The 12 Stages of Burnout
- Excessive Ambition
- Pushing Yourself to Work Harder
- Neglecting Personal Care and Needs
- Displacement of Conflict
- Changes in Values to Validate Self Worth
- Denial of Problems and Shame
- Social Withdrawal
- Obvious Behavior Changes
- Confusion of Identity
- Inner Emptiness
- Mental or Physical Collapse
Recently Dominion hosted a webinar called "Avoiding Burnout", conducted by Michelle Steffes. During the webinar, Michelle shared valuable information on how to avoid stress and burnout while at work. Steffes mentioned that 8 in 10 employed Americans are stressed, and according to a Work Stress Survey conducted in 2013, that number increased by just 10% in one year. Some of the main reasons employees are stressed include increased demands, endless tasks, and not getting enough help at work. Studies show that a little bit of stress is not always a bad thing, but too much can lead to burnout. Psychologists Herbert Freudenberger and Gail North have divided the burnout process into 12 phases.
1. Excessive Ambition
The beginning of the process is often an obsession to prove oneself. This phase tends to affect employees who are willing to accept responsibility at any time. They have a desire to prove themselves at work not only to their co-workers but also themselves and have a difficult time saying "no" to extra work.
2. Push Yourself to Work Harder
During this stage, the feelings from the first phase become exaggerated. In order to meet their personal high expectations, employees take on more work they think they can handle. Because of this, the employee feels obligated to do everything on his or her own and finish it before the deadline. During this stage, the employee also finds it hard to prioritize tasks.
3. Neglecting Personal Care & Needs
Because of the amount of work the employee has taken on, their schedule leaves no time for anything else other than work. The employee, therefore, neglects important daily activities such as sleeping, eating, and spending time with loved ones. The employee sees the situation as being normal and some have actually described it to be comfortable. During this phase the employee’s lifestyles become unhealthy and the first small errors start to appear.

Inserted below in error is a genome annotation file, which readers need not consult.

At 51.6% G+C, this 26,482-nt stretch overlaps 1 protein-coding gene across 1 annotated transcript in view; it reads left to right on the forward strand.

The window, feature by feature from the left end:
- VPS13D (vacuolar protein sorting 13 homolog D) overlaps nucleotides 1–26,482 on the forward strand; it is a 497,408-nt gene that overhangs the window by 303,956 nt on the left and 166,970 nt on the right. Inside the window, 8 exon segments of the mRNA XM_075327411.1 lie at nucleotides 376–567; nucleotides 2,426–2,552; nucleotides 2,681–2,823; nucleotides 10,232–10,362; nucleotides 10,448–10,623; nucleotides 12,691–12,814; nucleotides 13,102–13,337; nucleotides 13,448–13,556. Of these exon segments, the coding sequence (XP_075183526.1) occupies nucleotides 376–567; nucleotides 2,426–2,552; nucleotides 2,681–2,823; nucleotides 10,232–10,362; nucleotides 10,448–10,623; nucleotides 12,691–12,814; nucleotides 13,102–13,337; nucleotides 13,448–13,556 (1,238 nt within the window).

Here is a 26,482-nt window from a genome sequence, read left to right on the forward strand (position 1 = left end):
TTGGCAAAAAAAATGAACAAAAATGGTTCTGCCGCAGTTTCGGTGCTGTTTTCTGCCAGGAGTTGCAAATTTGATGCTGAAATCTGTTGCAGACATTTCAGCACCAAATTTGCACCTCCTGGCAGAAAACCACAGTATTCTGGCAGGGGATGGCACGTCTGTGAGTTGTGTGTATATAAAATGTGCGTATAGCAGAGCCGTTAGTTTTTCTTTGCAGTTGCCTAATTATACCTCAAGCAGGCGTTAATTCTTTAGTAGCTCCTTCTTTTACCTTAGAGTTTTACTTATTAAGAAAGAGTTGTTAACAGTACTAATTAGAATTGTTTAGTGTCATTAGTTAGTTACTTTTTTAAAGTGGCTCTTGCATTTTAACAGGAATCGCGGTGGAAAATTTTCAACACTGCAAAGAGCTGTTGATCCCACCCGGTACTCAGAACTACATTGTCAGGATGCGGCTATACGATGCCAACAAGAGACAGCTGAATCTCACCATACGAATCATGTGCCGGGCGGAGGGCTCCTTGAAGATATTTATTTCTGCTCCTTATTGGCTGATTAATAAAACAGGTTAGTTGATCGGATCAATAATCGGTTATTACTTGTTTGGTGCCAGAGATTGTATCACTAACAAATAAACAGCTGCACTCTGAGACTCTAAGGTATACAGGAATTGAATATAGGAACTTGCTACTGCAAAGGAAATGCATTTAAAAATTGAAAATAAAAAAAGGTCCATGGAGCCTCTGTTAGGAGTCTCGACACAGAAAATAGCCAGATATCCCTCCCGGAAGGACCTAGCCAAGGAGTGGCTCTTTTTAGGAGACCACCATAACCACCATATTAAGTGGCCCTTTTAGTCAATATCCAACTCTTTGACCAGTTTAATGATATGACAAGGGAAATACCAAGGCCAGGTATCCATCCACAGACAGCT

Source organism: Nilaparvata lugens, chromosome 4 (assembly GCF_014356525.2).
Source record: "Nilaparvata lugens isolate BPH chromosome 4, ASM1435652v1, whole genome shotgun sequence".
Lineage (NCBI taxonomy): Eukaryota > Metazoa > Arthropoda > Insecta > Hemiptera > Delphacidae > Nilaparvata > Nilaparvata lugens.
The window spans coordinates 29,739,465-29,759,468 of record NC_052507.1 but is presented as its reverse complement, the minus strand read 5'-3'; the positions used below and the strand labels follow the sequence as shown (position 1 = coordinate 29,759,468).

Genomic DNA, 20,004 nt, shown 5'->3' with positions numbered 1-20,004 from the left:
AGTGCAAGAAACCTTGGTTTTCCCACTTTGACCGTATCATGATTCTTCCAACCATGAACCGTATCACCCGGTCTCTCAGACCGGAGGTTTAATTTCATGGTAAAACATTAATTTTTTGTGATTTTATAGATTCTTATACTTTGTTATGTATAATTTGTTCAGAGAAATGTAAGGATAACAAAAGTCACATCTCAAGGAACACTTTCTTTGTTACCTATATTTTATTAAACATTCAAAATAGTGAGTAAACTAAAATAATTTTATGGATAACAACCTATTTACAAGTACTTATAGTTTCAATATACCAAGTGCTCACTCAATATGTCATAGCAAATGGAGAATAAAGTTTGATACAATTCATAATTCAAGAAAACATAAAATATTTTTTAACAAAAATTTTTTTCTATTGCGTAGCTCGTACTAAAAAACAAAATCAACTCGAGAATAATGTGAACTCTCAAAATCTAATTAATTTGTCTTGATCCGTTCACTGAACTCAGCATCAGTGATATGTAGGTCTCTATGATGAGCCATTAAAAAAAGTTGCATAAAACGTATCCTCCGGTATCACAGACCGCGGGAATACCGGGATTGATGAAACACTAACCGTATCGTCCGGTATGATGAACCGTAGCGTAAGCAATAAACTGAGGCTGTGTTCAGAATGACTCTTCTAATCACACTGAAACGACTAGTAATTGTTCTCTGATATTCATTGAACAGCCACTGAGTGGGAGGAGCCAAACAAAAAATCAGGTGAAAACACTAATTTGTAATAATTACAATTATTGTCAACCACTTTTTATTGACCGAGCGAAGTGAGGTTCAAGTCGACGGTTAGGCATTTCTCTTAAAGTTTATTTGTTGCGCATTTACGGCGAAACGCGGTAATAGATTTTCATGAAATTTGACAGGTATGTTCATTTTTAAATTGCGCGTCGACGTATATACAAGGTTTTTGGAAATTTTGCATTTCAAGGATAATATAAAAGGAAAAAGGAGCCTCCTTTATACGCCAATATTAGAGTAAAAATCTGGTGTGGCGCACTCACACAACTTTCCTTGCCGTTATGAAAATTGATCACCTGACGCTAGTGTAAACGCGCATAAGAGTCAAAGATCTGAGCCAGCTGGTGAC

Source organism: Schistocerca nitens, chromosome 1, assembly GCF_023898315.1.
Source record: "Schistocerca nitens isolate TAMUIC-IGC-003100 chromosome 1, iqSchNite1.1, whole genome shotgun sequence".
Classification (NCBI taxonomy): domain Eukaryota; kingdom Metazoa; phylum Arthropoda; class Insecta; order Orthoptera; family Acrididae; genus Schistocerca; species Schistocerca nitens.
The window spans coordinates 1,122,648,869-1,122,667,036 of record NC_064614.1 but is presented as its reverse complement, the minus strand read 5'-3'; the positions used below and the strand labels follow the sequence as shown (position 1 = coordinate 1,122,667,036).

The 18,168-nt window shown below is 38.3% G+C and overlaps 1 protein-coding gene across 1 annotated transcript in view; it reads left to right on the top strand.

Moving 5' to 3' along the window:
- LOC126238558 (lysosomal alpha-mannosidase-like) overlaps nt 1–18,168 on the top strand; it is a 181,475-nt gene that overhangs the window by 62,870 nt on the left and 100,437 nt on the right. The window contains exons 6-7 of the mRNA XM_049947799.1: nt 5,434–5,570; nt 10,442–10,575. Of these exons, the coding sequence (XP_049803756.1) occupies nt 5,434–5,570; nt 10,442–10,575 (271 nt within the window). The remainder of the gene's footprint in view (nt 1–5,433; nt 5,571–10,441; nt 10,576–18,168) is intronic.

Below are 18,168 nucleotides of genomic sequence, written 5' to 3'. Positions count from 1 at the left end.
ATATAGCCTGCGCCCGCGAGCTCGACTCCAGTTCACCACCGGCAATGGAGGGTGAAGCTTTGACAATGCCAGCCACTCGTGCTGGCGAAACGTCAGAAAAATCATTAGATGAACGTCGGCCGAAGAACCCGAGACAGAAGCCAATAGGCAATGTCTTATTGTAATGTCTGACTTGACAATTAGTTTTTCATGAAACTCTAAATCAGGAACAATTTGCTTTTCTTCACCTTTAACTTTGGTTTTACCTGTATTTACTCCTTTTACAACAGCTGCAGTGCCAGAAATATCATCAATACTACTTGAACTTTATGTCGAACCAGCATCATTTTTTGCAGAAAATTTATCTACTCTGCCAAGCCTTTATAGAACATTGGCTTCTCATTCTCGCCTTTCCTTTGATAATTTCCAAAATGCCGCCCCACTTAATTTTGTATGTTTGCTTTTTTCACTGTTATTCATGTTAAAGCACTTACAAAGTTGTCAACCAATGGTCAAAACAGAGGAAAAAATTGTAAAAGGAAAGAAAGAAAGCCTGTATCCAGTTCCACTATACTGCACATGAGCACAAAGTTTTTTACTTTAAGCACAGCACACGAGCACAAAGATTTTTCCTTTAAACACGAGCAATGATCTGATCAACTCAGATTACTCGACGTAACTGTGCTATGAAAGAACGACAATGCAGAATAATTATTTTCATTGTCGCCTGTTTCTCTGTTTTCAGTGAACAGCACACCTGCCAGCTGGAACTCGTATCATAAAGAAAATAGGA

4. Displacement of Conflict
More conflicts develop as events such as forgotten appointments or tardiness occur. The employee will find excuses for these mistakes and often will not own up to them. What's more, you'll find the first physical symptoms begin to emerge during this phase and the employee grows exhausted and worn out.
5. Changes in Values to Validate Self Worth
At this point, the way the employee perceives their environment begins to change. Values, friends, family, and hobbies are dismissed and irrelevant as they become more focused on work. They justify the changes in their priorities without being aware of the adverse effects they cause.
6. Denial of Problems & Blame
During this phase, more problems emerge but are denied. The affected employees start becoming more annoyed and bitter. The employees view the problems to be caused by time pressure and work, and not because of life changes.
7. Social Withdrawal
This phase is where the employee reduces social contact to a minimum and become isolated. Their spouse, family, and friends are seen as a burden rather than a support system. During this phase, the employee becomes more stressed and in order to feel good, they turn to other means of gratification; this can sometimes be alcohol or even drugs.
8. Obvious Behavior Changes
This phase is when friends and family become concerned about the affected employee. At this point, nothing matters to the employee, and their lifestyle changes are more obvious and apparent.
9. Confusion of Identity
Individuals in this phase feel a loss of contact with themselves. They neither see themselves nor others as valuable, and they don’t even perceive their own needs. Their perspective of time narrows to the present, they start to see their lives as meaningless, and they may even start neglecting their own health.
10. Inner Emptiness
During this phase, the affected individual feels completely useless, anxious, and tired. To overcome those feelings, the individual seeks other activities, which are sometimes exaggerated. These activities may be increased sexual activity, overeating, or alcohol and drug use.
11. Depression Sets In
This is an increase of the previous stage, and the individual becomes depressed. He or she becomes indifferent, hopeless, and exhausted.
12. Mental or Physical Collapse
Nearly all individuals experiencing burnout have suicidal thoughts at this point. Physical, mental, and emotional collapse occurs and the situation becomes an emergency.
Updated April 2018